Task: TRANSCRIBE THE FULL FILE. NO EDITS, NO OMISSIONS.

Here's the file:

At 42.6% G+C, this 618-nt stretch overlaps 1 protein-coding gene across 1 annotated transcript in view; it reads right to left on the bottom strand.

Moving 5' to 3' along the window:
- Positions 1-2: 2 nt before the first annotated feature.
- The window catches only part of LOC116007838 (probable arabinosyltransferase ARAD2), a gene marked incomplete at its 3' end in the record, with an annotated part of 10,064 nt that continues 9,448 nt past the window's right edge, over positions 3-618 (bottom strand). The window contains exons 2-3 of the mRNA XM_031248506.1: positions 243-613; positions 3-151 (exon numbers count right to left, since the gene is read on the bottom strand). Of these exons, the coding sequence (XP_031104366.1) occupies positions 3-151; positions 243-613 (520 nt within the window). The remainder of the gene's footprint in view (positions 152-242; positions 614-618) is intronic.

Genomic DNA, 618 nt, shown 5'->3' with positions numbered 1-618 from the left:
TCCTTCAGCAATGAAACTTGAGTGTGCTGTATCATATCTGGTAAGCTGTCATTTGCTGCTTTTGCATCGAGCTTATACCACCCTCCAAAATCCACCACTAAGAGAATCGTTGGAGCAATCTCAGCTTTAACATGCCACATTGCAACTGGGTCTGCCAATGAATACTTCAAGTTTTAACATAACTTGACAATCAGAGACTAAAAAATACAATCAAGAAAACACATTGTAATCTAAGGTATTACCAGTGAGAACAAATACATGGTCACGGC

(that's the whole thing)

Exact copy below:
At 42.6% G+C, this 618-nt stretch overlaps 1 protein-coding gene across 1 annotated transcript in view; it reads right to left on the bottom strand.

Moving 5' to 3' along the window:
- Positions 1-2: 2 nt before the first annotated feature.
- The window catches only part of LOC116007838 (probable arabinosyltransferase ARAD2), a gene marked incomplete at its 3' end in the record, with an annotated part of 10,064 nt that continues 9,448 nt past the window's right edge, over positions 3-618 (bottom strand). The window contains exons 2-3 of the mRNA XM_031248506.1: positions 243-613; positions 3-151 (exon numbers count right to left, since the gene is read on the bottom strand). Of these exons, the coding sequence (XP_031104366.1) occupies positions 3-151; positions 243-613 (520 nt within the window). The remainder of the gene's footprint in view (positions 152-242; positions 614-618) is intronic.

Genomic DNA, 618 nt, shown 5'->3' with positions numbered 1-618 from the left:
TCCTTCAGCAATGAAACTTGAGTGTGCTGTATCATATCTGGTAAGCTGTCATTTGCTGCTTTTGCATCGAGCTTATACCACCCTCCAAAATCCACCACTAAGAGAATCGTTGGAGCAATCTCAGCTTTAACATGCCACATTGCAACTGGGTCTGCCAATGAATACTTCAAGTTTTAACATAACTTGACAATCAGAGACTAAAAAATACAATCAAGAAAACACATTGTAATCTAAGGTATTACCAGTGAGAACAAATACATGGTCACGGC